Put away that hot iron, and stow the solder: you can now forge a connection between two bits of metal at room temperature.
Soldering is a mainstay of the microelectronics industry, which uses hot molten metal to connect components on printed circuit boards. But conventional hot soldering techniques can sometimes damage the materials used in flexible electronic devices, or the ever-smaller parts on today’s microchips.
Martin Thuo at Iowa State University in Ames has now developed a clever way of soldering that requires no heat, using an alloy of bismuth, indium and tin called Field’s metal. At room temperature, this mixture is normally a solid — it melts at 62 °C. But if tiny droplets of the molten metal are encapsulated in a protective shell, they remain liquid when the shell cools and solidifies.
This effect, known as undercooling or supercooling, arises because the liquid metal is prevented from coming into contact with anything that triggers solidification — a speck of dust, say. The effect has been widely studied, but until now there was no way to make stable undercooled metal particles in a readily usable form. “They’re almost like water balloons of liquid metal,” explains Michael Dickey, a materials scientist at North Carolina State University in Raleigh.
Crushing the particles releases the liquid metal, which quickly solidifies to form a neat, conductive solder joint. “I haven’t seen this before, I think it’s quite unique,” says Johan Liu, a materials scientist at Chalmers University of Technology in Gothenburg, Sweden, who develops techniques for electronics manufacturing.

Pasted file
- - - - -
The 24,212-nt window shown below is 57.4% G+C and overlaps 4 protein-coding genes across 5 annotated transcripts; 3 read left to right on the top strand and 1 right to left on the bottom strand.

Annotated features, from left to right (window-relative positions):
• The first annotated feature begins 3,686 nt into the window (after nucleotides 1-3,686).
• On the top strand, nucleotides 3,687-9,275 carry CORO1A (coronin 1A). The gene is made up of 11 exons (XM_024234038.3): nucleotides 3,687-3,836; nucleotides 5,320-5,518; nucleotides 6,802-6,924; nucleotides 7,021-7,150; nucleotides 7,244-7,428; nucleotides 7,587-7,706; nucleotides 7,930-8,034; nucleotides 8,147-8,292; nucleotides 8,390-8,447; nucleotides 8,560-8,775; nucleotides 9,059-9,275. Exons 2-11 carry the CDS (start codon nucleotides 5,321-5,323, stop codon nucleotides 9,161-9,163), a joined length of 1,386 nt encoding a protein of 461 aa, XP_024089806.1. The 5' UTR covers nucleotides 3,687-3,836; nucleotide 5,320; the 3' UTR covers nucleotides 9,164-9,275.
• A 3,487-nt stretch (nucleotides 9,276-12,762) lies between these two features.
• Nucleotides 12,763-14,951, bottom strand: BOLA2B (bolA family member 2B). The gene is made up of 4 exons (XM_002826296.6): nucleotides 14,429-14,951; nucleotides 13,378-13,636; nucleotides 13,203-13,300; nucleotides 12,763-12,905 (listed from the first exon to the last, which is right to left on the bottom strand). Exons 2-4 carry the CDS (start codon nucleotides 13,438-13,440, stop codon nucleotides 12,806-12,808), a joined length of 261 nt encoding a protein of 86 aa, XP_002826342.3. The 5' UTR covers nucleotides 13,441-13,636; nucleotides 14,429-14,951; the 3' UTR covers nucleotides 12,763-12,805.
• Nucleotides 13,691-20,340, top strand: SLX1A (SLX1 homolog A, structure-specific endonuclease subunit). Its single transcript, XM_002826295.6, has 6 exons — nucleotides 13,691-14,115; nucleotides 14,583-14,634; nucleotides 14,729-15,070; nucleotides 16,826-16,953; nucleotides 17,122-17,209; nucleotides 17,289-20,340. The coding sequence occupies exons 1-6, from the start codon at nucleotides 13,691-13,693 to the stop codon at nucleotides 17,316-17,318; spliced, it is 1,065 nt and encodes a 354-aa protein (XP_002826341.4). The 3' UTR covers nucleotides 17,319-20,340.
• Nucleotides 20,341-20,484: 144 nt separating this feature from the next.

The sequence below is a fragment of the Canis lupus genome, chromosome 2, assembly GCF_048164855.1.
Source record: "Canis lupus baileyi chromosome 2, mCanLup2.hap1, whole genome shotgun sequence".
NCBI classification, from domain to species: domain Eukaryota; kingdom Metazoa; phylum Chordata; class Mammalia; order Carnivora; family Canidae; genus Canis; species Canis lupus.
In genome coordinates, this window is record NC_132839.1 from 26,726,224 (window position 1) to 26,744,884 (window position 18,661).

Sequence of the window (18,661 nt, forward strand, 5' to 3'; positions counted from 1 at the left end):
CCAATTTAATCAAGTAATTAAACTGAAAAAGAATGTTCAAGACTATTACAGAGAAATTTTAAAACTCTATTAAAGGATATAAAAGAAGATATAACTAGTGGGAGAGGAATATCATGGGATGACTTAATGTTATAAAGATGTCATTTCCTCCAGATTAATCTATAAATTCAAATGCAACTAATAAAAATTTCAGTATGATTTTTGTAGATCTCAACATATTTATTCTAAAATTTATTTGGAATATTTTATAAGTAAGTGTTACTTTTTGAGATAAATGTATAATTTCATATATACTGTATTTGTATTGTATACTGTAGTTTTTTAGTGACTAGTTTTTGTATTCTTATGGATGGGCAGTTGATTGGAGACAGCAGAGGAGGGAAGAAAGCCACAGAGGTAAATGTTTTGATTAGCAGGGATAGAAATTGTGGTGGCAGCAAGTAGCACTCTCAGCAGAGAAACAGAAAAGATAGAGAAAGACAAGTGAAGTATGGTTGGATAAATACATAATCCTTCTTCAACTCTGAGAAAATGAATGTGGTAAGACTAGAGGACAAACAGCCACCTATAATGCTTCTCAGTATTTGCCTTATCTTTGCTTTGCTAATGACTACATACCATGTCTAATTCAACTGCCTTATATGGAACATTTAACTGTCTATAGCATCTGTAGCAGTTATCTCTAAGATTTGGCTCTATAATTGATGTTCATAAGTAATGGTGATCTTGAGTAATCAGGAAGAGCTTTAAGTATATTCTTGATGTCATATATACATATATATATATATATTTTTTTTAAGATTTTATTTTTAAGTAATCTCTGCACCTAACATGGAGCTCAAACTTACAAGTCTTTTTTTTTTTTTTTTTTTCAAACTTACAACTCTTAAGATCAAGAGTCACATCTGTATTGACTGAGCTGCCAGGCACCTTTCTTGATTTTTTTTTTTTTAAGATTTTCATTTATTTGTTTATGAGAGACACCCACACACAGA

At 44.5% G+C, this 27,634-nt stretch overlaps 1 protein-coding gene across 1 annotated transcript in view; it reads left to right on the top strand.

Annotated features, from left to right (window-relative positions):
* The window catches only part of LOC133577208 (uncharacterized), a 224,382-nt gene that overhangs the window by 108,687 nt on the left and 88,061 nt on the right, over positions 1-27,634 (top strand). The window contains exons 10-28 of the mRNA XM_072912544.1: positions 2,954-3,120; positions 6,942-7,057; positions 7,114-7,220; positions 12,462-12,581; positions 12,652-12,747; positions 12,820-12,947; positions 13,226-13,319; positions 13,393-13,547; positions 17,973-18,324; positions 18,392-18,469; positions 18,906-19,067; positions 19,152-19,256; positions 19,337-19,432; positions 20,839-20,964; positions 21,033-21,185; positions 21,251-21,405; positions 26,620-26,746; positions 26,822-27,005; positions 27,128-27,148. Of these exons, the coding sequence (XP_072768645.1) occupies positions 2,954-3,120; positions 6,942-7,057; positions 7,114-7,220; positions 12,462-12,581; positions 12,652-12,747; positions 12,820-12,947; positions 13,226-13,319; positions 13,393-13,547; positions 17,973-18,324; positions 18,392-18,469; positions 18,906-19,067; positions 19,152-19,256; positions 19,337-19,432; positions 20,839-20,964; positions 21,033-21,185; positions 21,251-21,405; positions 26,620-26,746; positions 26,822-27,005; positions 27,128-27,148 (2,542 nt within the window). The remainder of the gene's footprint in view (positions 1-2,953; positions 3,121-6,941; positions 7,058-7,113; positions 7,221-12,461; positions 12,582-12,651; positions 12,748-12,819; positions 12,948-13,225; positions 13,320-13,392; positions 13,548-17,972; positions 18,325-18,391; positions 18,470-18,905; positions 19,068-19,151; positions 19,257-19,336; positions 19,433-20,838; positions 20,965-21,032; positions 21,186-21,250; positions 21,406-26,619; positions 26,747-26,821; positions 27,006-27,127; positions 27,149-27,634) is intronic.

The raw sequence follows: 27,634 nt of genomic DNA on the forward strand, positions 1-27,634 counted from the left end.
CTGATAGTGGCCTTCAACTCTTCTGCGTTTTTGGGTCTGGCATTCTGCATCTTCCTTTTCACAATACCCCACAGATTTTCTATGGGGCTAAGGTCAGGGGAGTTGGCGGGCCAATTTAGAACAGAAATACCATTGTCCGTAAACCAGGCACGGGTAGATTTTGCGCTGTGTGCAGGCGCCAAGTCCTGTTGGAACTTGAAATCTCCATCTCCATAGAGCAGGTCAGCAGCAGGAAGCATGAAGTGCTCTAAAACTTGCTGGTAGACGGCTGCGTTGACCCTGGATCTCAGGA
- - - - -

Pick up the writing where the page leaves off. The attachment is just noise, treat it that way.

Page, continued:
In one demonstration, Thuo’s team put the liquid-metal particles on a thin film of gold, and placed a thin gold wire on top. They rolled a glass rod over the assembly to squish the particles, and within seconds the wire was firmly stuck to the film (see video, Heat-free soldering). The particles could also repair a hole in a thin film of silver, or stick foils of gold and aluminium together. For precision work, the particles can be punctured with the tungsten probe of a scanning electron microscope (see video, Puncturing a liquid metal 'balloon' using a microprobe), or a beam of ions. The work is published in Scientific Reports1.
Thuo’s team made the particles by adding molten Field’s metal to a solution of acetic acid in a common solvent called diethylene glycol, and whizzing it up with a power tool running at 17,000 r.p.m. to break the metal into tiny droplets. (“A heated soup maker also gives really good particles,” notes Thuo.)
The droplets first react with air to form a thin oxide shell that is less than a nanometre thick, and then further react with acetic acid to form a second nanolayer. This adds flexibility so that the shell doesn’t crumble once it cools. Changing the details of the recipe, such as the viscosity of the liquid or the blending speed, can produce particles ranging in size from 4 nanometres to 5 micrometres in diameter. Once the particles have been filtered from solution, they can be stored for months without breaking down. Thuo has recently set up a company called Safi-Tech to commercialize the technology, and hopes to sell the particles to the microelectronics industry.
Liu reckons that the manufacturing method looks scalable, and that the research offers a useful proof of concept. But he adds that the microelectronics industry would certainly want to know more about the reliability of the joint, and whether it has any long-term corrosion issues.
Thuo is now testing other alloys that have higher melting points, which could be used as solders in microelectronic applications that must withstand temperatures above 62 °C (when the Field’s metal solder would melt). His team has already found that a mixture of bismuth and tin, which normally melts at 139 °C, can be encapsulated in liquid form at room temperature just like Field’s metal.
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